I hated greens when I was a child. But then I also hated sweet potatoes, bananas, Mexican food, beets and liver. My mother didn’t like greens, either, but she served them to us on occasion because she knew they were good for us. So, nobody was happy to see that side item come to the table.
Now I love them. Greens aren’t limited to the meat-and-two and soul food restaurants; the toniest restaurants serve them. And everyone seems to have their own take on them.
Chef/owner Peggy Brown makes traditional greens at Peggy’s Healthy Home Cooking, but she doesn’t use animal fat. Hers are made with olive oil, red pepper flakes, chicken broth and onions. She usually cooks turnip greens, but sometimes
substitutes collards and mustard greens. She might add some spinach, too.
Describing her greens, Brown said, “That was what my grandmama cooked there in the country. I just replace the fat meat with olive oil. People have become health conscious now.”
After thoroughly cleaning them, Brown cooks the greens until they’re tender and “not slick,” for 3 to 3½ hours. She cooks them in a heavy, stainless steel pot with a cast iron bottom. “It distributes heat better.”
The pot liquor, the juice left after cooking, is a special treat. Brown watches customers pick up the bowl and drink the juice after they’ve eaten the greens. The usual way of finishing off the pot liquor is to crumble up cornbread, mix it with the juice and eat it like soup, Brown said.
She remembers when her mother and grandmother used to pick wild greens, including dandelion greens, in the country, but that was a long time ago. “All the fields where I was growing up now have a subdivision on them.”
I tried a fancier version of greens at The Elegant Farmer. These come on a plate, not a bowl. There’s no pot liquor. They have a sweet, but not cloying, taste.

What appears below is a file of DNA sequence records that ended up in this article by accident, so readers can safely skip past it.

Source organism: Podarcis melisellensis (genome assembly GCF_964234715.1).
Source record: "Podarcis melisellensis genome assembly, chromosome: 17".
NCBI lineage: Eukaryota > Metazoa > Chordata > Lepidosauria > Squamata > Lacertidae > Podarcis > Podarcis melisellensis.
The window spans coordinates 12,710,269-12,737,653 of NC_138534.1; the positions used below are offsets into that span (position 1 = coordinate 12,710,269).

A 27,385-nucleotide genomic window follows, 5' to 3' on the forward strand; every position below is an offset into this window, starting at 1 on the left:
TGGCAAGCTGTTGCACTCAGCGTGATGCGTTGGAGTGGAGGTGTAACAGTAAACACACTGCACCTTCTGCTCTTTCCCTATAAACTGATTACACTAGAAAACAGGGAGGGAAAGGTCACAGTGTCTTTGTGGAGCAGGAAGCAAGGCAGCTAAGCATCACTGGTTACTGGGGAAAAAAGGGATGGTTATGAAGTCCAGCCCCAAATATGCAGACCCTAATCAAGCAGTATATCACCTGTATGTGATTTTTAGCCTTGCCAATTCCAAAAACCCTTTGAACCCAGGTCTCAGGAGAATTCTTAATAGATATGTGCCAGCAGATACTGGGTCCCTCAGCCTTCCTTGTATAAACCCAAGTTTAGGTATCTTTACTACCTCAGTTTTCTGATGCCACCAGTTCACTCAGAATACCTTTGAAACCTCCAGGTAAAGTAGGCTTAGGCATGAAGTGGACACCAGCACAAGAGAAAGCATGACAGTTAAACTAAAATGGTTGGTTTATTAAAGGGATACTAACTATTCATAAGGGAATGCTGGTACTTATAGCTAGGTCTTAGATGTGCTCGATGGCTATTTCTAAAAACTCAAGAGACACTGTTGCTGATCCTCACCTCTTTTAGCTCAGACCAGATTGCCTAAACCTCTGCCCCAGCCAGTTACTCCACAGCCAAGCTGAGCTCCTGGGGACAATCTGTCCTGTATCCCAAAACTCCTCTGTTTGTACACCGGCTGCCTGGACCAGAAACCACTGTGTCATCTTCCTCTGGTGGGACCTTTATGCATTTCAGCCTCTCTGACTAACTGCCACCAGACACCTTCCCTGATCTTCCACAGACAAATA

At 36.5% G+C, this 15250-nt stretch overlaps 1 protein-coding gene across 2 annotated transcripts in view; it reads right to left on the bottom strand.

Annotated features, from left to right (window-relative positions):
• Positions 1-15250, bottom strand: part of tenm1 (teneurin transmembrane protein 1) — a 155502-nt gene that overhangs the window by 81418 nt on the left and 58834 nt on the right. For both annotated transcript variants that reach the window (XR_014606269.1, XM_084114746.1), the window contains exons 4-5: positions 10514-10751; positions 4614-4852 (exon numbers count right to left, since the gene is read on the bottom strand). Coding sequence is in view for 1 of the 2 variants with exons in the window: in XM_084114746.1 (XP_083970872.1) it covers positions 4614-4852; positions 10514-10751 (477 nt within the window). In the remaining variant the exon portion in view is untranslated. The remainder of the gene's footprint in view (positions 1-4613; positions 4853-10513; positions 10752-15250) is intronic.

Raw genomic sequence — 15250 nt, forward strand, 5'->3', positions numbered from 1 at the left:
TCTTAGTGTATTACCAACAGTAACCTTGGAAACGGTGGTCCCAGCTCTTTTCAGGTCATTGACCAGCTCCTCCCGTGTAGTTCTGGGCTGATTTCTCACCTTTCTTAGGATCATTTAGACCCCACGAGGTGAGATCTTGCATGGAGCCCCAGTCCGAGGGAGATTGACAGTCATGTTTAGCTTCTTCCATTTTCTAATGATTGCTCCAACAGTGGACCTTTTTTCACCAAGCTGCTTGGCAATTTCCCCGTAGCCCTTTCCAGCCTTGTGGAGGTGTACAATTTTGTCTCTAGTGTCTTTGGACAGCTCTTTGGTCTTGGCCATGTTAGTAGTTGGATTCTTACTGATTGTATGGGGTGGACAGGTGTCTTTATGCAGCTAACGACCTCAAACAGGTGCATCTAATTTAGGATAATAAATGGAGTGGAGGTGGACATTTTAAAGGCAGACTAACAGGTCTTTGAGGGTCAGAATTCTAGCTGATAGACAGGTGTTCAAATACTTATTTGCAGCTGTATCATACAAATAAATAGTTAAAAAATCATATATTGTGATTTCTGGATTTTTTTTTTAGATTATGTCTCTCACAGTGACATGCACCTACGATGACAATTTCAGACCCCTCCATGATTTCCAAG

Jon Olswanger, who sat at the table next to me, said he’s eaten greens all around the world and considers The Elegant Farmer’s his second favorite. They bring back a “sensory memory” of his favorite greens, which are at Cafe Flora in Seattle.
Chef/owner Mac Edwards uses seasonal greens: collards, turnips or mustard. “As local as I can get them,” he said. He also uses caramelized onions and garlic and brown sugar and cider vinegar. In place of pork, he uses smoked and dried chilies from Sparkling River Pepper Co. in Arkansas.
Edwards cooks the greens only one hour because he wants them to be “a little toothy.” Instead of mushy, he wants them to have “a little bite.”
Felicia Willett uses collard greens from Woodson Ridge Farms or Whitton Farms at her restaurant, Felicia Suzanne’s, for her BBB (Bacon, Budweiser, Brown Sugar) Southern Cooked Greens. “I just like the flavor of a collard vs. the mustard,” she said. “It’s a little bit milder and it holds up in the cooking and doesn’t get mushy.”
Willett removes the center rib — the least favorite part of collard greens, and finely chops the rest. In a stock pot, she adds a couple of tablespoons of bacon fat, some thinly sliced yellow onions and a little salt and pepper.
After the onions cook, she adds Creole mustard, brown sugar, chilies and Budweiser beer. “It’s just a mild beer. It’s not like Guinness or some of those dark Abitas.”
The beer is an acid, she said. “It brings out the flavor of everything else. I add the ham hocks and then I add those greens.”
She serves her greens in little cast iron skillets and puts toasted cornbread on top “to sop up that liquid.”
Willett fills a big jar with peppers when they’re in season, pours warm white vinegar over them and lets them sit for about a month. “We strain it in a wine bottle with a spout.”
When you order greens at Felicia Suzanne’s, the server comes over and offers you pepper sauce from the wine bottle. Willett refers to it as “tableside pepper sauce.”
Peggy’s Healthy Home Cooking is at 326 S. Cleveland; 901-474-4938.
The Elegant Farmer is at 262 S Highland; 901-324-2221.
Felicia Suzanne’s is at 80 Monroe; 901-523-0877.